A Russian laboratory-grown diamond manufacturer, New Diamond Technology, is claiming it has produced a 5.11-ct diamond, the largest man-made, polished, near-colorless stone ever produced.
According to the manufacturer, the unenhanced radiant-cut type ‘IIa’ diamond, produced by the high-pressure, high temperature method (HPHT) bears a K SI grade but hasn’t yet been sent to a lab.
This process is called Microwave Plasma Chemical Vapor Deposition, where carbon atoms are layered on top of an initial diamond ‘seed,’ fast-tracking a natural process lasting many millennia to a matter of months. And because these stones are lab-made, they’re good for the environment and are free of the ‘blood diamonds’ stigma that’s so tainted their traditionally-mined counterparts.
Diamond Experts familiar with diamond growing, say that it is an impressive achievement, but wondered whether it could be repeatable and also questioned what the stone would fetch commercially.
New Diamond Technology says it has a “new approach” that allows it to produce lab-grown gems with higher colors and clarity from its factories in Russia and Hong Kong. It said that it can produce gems ranging from 4 to 11 carats.
Company President Tamazi Khikhinashvili says that their diamonds are “more affordable” as compared to natural diamonds. He says the company has sold lab-grown gems to customers in Europe, Asia, and the United States.
Elizabeth Taylor’s estate is suing Christie’s, the auction house, over the $8.8 sale of the “TajMahal” diamond, a gift to the late actress from Richard Burton on her 40th birthday.
The TajMahal diamond was sold by Christie’s along with the rest of Taylor’s jewels and wardrobe in New York following her death in 2011. The collection, which was dubbed the “Crown Jewels of Hollywood,” broke all expectations and brought in $183.5 million to benefit the Elizabeth Taylor AIDS Foundation.
But the trustees of her estate have now filed a complaint alleging breach of contract.They claim the anonymous buyer of the TajMahal diamond returned it months after determining that it actually does not belong to the wife of a 17th century Mughal emperor.
According to the complaint auction house had only stated that the diamond was of Indian origin, but it still agreed to cancel the sale. Christie’s then requested that the estate return the proceeds of the sale.
Christie’s violated its own policies when it rescinded the sale, the trustee’s complaint states. “Despite facing no credible threat of legal liability, Christie’s nonetheless rescinded the sale of the diamond. In doing so, Christie’s not only deviated from its usual business practices and its own established policies, but it violated its obligations to the trust, all in an effort to appease the buyer.”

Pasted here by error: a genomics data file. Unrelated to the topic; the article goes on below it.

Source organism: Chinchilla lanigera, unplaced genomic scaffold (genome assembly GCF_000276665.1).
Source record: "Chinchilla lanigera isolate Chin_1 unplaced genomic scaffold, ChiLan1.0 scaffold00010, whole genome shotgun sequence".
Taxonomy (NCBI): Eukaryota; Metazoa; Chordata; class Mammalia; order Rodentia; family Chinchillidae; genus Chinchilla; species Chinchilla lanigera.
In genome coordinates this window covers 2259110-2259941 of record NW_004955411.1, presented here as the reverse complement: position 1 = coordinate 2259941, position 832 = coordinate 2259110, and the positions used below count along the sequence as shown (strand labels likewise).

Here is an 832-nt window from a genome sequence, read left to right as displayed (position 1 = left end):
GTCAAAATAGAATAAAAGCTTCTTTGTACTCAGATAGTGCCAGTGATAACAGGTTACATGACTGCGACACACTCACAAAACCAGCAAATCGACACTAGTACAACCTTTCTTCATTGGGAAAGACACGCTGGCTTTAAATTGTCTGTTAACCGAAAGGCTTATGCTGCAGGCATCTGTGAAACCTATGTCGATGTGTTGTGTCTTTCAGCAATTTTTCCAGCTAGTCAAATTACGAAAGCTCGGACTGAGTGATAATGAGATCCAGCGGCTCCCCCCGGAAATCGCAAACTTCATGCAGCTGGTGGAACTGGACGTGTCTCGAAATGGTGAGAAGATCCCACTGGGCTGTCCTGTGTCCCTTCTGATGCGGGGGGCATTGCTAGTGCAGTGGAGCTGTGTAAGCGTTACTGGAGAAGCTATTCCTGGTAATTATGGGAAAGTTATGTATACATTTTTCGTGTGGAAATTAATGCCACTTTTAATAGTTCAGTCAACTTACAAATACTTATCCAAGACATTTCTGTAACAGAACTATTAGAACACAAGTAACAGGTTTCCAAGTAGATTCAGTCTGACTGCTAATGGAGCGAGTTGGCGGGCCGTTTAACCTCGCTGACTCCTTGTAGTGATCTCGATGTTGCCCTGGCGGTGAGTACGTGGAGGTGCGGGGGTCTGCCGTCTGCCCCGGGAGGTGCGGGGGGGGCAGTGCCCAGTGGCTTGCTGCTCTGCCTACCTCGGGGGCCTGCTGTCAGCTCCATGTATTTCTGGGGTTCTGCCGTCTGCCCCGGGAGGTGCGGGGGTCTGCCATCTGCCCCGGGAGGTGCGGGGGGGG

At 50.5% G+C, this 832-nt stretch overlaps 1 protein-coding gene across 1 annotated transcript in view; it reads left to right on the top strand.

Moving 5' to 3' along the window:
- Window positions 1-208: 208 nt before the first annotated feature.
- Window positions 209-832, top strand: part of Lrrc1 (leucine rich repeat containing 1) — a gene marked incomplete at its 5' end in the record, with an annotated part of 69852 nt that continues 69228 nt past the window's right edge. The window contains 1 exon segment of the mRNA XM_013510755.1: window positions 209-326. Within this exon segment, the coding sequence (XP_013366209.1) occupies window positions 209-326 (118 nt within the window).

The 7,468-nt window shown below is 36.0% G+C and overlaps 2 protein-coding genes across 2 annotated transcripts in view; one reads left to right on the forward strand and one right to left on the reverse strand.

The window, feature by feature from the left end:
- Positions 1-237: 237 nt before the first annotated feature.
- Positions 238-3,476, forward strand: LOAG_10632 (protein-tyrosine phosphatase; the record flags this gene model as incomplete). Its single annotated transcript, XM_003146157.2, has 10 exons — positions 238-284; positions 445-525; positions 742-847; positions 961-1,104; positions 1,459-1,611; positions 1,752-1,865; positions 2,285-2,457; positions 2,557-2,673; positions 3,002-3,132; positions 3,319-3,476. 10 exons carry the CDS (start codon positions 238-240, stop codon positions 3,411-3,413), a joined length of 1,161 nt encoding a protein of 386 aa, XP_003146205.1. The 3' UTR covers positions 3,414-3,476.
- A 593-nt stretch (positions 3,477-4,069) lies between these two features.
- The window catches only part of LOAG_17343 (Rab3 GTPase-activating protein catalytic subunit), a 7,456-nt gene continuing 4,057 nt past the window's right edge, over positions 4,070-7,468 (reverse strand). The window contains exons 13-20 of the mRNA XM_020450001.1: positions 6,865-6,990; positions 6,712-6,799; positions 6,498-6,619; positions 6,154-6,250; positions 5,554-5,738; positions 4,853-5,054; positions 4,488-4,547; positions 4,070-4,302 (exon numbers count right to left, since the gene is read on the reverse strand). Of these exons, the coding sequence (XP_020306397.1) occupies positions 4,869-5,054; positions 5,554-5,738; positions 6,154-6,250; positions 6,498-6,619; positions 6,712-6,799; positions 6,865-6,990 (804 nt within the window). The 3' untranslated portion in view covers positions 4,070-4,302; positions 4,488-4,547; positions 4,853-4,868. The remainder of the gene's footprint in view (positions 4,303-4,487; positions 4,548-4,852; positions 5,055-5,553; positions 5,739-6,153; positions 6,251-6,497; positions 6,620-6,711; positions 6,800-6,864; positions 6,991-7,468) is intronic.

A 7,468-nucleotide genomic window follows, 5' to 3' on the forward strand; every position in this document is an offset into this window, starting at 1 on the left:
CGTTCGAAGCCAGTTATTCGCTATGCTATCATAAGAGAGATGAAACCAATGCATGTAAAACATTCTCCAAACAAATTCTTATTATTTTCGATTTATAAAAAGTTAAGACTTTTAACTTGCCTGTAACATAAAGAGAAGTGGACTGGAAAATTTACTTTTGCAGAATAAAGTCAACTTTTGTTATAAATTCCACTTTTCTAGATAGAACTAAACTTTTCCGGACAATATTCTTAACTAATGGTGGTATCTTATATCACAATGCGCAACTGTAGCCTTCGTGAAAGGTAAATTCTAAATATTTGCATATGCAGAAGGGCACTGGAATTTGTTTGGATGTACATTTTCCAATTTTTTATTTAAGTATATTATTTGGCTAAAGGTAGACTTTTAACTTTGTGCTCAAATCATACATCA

Taylor’s trustees claimed the auction house also refused to pass on $3 million from the sale of another gem called the Bulgari Ring.They said: “(Christie’s) failed to pay the trust the proceeds from the sale of the Bulgari ring in an attempt to strong arm the trust into returning the proceeds that the trust rightfully received from the sale of the TajMahal diamond.”
In a statement Christie’s said: “Christie’s was pleased to create a landmark auction event on behalf of the Elizabeth Taylor Trust that produced over $183.5 million in proceeds for the beneficiaries of the trust – the friends and family of Elizabeth Taylor.This suit stems from Christie’s seeking the return of a small portion of these proceeds due to the cancellation of a single item from that sale, and Christie’s looks forward to a speedy resolution of this matter.”
All the Beautiful ladies out there…… How do you define a success?
Crater of Diamond State Park is 911 acre Arkansas State Park in Pike County, Arkansas. Out of this 37.5 acre which is world’s only diamond bearing site open to public. More than 75,000 diamonds have been discovered in the field since 1906 which includes worlds only perfect diamond discovered, the Strawn-Wagner Diamond.
Dean Filppula holding his two-carat diamond (Photo: Crater of Diamonds State Park)
It was a lucky day for Mr. Dean Filppula, an offshore steward from Shreveport, LA who visited the park during vacation after a rainstorm. He found “wedge-shaped light yellow stone about the size of an English pea” in the West Drain area of the park. He is calling this 2.01 Ct diamond after his mother’s initials as “Merf Diamond”.
Park interpreter Wayman Cox says Mr. Filppula was at right place at right time. It rained heavily before his visit, which washed loose soil from surface uncovering the large yellow gem. His store is very familiar to many visitors in past who have found diamonds.
Mr. Filppula found his 20th diamond, but it is largest one found so far in 2015. He is planning to sell the diamond.